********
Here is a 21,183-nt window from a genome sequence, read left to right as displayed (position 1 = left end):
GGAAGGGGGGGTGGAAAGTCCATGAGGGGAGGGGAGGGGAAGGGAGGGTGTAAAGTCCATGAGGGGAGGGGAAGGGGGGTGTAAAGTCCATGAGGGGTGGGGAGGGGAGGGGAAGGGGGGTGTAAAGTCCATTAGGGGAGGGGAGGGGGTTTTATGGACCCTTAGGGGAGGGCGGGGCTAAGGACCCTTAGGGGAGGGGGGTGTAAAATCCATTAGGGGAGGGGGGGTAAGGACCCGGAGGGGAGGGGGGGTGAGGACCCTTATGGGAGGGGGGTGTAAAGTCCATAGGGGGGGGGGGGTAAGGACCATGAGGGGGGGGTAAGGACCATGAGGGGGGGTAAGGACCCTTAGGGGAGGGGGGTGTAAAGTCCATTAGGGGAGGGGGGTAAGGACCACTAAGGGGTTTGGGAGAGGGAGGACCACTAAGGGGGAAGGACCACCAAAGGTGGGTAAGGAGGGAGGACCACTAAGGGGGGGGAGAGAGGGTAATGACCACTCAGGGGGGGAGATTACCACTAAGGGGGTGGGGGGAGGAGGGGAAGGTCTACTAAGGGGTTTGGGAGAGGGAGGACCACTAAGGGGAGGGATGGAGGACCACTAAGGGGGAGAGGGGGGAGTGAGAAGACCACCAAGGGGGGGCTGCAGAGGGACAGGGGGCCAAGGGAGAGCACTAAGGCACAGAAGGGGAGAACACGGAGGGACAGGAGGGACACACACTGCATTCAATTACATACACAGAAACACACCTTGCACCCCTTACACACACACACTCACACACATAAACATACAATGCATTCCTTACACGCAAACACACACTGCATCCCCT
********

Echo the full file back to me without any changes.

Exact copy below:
Here is a 21,183-nt window from a genome sequence, read left to right as displayed (position 1 = left end):
GGAAGGGGGGGTGGAAAGTCCATGAGGGGAGGGGAGGGGAAGGGAGGGTGTAAAGTCCATGAGGGGAGGGGAAGGGGGGTGTAAAGTCCATGAGGGGTGGGGAGGGGAGGGGAAGGGGGGTGTAAAGTCCATTAGGGGAGGGGAGGGGGTTTTATGGACCCTTAGGGGAGGGCGGGGCTAAGGACCCTTAGGGGAGGGGGGTGTAAAATCCATTAGGGGAGGGGGGGTAAGGACCCGGAGGGGAGGGGGGGTGAGGACCCTTATGGGAGGGGGGTGTAAAGTCCATAGGGGGGGGGGGGTAAGGACCATGAGGGGGGGGTAAGGACCATGAGGGGGGGTAAGGACCCTTAGGGGAGGGGGGTGTAAAGTCCATTAGGGGAGGGGGGTAAGGACCACTAAGGGGTTTGGGAGAGGGAGGACCACTAAGGGGGAAGGACCACCAAAGGTGGGTAAGGAGGGAGGACCACTAAGGGGGGGGAGAGAGGGTAATGACCACTCAGGGGGGGAGATTACCACTAAGGGGGTGGGGGGAGGAGGGGAAGGTCTACTAAGGGGTTTGGGAGAGGGAGGACCACTAAGGGGAGGGATGGAGGACCACTAAGGGGGAGAGGGGGGAGTGAGAAGACCACCAAGGGGGGGCTGCAGAGGGACAGGGGGCCAAGGGAGAGCACTAAGGCACAGAAGGGGAGAACACGGAGGGACAGGAGGGACACACACTGCATTCAATTACATACACAGAAACACACCTTGCACCCCTTACACACACACACTCACACACATAAACATACAATGCATTCCTTACACGCAAACACACACTGCATCCCCT